University of Washington - Department of Statistics
Bagging is a machine learning technique originally designed to improve the performance of tree based learners, such as CART (Classification and Regression Trees). The basic idea, due to Leo Breiman, is simple: draw Bootstrap samples from the training sample, construct a prediction rule for each resample, and then average the rules. Experiments have shown bagging to be remarkably effective, and the question is why this is so.
Bagging can in principle be applied to any statistic, not just to CART trees. We present asymptotic results for the effects of bagging in simple situations and study variations on the basic recipe, such as choosing a different sample size for the resamples and resampling without replacement. Some of the theoretical results correctly predict the effects of bagging on CART trees, and some do not. It appears that there is no single reason for the success of bagging CART trees, but that several distinct factors contribute to the improvement.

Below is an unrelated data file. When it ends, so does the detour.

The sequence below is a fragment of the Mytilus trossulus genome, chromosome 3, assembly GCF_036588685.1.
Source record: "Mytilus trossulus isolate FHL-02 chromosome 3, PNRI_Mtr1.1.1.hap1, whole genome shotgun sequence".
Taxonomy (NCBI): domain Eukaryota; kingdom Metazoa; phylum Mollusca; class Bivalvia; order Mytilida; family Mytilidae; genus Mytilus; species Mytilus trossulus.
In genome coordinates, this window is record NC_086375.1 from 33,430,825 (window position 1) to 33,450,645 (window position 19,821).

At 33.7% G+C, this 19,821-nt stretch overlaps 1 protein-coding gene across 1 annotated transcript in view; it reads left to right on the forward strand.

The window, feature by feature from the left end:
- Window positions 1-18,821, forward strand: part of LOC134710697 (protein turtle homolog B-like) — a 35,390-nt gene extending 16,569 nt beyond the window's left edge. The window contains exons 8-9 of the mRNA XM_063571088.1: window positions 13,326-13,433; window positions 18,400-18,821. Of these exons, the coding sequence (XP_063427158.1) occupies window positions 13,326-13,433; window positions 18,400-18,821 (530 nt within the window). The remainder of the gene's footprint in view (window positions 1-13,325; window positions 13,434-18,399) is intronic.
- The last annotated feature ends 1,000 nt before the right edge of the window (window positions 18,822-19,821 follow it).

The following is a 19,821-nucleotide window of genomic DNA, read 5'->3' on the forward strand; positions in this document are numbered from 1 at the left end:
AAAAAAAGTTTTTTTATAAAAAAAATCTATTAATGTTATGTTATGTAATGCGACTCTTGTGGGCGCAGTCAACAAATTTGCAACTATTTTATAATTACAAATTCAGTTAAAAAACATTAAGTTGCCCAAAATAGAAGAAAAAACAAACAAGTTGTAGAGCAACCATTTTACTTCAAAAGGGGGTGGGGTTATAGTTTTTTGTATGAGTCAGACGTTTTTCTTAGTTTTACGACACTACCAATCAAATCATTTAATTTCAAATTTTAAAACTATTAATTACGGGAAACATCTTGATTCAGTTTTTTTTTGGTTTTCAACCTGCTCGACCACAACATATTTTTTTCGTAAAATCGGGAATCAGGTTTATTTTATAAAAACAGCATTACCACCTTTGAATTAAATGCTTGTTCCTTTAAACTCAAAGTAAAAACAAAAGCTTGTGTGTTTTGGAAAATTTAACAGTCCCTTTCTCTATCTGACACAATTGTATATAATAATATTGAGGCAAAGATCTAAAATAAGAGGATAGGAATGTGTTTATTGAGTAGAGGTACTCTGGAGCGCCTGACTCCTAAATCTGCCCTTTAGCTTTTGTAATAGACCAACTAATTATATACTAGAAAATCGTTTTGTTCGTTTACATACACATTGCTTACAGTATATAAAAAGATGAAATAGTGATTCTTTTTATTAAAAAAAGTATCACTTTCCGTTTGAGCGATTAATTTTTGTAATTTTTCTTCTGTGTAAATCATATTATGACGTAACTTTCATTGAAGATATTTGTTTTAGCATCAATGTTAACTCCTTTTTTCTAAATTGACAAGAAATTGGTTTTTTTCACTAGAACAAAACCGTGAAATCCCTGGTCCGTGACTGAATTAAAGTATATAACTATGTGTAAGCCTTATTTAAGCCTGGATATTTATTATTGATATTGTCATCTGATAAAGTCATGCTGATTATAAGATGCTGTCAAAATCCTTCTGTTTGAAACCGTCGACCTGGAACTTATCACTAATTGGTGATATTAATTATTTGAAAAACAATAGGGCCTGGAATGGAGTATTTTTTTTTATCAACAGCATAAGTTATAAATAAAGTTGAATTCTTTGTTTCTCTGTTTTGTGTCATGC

This is joint work with Andreas Buja (University of Pennsylvania).